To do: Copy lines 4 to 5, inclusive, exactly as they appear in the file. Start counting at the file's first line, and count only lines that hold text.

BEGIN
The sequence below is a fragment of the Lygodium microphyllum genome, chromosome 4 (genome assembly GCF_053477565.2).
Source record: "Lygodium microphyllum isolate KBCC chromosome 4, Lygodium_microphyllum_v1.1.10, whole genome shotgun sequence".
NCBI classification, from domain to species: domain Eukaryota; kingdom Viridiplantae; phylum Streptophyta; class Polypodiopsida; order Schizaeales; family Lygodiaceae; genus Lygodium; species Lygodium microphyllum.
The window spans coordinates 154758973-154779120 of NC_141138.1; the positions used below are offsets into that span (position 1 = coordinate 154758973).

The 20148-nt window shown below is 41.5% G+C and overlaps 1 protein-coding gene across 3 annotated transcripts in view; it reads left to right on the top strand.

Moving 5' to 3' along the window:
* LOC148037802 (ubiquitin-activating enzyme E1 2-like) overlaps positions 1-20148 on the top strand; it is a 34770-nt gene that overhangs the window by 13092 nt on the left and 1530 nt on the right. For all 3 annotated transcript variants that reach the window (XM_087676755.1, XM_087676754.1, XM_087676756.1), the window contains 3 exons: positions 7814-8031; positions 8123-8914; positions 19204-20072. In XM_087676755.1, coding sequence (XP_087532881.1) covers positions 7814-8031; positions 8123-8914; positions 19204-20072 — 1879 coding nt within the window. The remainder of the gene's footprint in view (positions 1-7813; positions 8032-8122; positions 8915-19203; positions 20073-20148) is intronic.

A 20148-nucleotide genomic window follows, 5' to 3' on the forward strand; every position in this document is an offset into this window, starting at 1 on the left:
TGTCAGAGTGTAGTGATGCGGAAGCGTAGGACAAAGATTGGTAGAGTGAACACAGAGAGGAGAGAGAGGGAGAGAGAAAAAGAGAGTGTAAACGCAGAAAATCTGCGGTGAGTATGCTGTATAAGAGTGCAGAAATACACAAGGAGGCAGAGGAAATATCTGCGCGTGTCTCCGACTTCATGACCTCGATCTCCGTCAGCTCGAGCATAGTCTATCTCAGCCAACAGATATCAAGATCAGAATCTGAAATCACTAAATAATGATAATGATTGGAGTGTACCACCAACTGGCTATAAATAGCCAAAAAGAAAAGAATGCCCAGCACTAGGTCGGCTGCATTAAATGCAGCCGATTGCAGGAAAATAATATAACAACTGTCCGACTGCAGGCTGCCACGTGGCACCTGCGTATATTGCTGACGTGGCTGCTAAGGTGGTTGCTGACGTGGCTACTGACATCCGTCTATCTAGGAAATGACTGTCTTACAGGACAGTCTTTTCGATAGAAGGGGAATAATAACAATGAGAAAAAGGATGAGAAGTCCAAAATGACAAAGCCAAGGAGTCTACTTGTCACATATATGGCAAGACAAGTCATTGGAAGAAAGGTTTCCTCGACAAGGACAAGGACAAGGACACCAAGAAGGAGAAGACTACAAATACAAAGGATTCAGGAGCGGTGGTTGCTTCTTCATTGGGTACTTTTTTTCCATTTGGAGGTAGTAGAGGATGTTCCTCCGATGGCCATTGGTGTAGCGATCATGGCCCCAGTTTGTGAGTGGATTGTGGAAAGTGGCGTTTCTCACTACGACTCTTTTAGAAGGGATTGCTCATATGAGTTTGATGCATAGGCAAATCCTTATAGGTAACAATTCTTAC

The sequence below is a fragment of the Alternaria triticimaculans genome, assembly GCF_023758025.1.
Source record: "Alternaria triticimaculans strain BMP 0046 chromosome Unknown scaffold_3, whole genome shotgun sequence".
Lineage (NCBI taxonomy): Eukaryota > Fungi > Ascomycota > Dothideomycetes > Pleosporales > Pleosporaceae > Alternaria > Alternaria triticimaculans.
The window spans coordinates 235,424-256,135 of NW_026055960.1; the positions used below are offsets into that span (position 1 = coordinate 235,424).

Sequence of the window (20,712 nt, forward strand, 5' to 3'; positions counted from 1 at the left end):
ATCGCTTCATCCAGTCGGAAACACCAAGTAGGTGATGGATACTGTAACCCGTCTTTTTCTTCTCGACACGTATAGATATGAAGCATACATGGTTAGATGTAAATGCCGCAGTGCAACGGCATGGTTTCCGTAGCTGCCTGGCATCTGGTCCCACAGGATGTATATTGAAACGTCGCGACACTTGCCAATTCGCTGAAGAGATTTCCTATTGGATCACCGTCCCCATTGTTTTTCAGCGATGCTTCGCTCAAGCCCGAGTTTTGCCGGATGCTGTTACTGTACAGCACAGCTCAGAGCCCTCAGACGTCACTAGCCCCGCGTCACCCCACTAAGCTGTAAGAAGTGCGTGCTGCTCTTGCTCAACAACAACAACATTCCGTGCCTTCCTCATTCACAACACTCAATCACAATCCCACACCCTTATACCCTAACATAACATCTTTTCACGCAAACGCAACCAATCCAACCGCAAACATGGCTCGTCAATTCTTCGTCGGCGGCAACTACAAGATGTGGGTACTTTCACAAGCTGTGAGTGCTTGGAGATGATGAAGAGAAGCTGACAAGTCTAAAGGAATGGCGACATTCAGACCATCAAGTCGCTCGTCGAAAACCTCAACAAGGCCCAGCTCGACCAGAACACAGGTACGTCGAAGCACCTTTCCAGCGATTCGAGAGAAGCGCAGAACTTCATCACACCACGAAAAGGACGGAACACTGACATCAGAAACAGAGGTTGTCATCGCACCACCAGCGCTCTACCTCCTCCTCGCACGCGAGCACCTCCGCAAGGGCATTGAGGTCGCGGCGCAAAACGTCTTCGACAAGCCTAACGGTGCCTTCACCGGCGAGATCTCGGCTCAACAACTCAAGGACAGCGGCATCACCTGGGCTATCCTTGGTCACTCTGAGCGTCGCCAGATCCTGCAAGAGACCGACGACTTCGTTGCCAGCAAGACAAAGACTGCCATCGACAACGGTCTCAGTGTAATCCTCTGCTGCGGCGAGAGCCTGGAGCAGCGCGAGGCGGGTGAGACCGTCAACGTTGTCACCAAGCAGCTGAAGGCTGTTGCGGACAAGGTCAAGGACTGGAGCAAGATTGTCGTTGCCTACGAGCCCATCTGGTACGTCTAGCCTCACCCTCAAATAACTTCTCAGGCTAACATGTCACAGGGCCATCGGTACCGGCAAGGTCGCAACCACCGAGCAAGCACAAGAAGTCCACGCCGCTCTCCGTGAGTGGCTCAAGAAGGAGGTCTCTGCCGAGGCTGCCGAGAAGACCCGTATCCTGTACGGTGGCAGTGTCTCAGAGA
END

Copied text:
The window spans coordinates 154758973-154779120 of NC_141138.1; the positions used below are offsets into that span (position 1 = coordinate 154758973).

The 20148-nt window shown below is 41.5% G+C and overlaps 1 protein-coding gene across 3 annotated transcripts in view; it reads left to right on the top strand.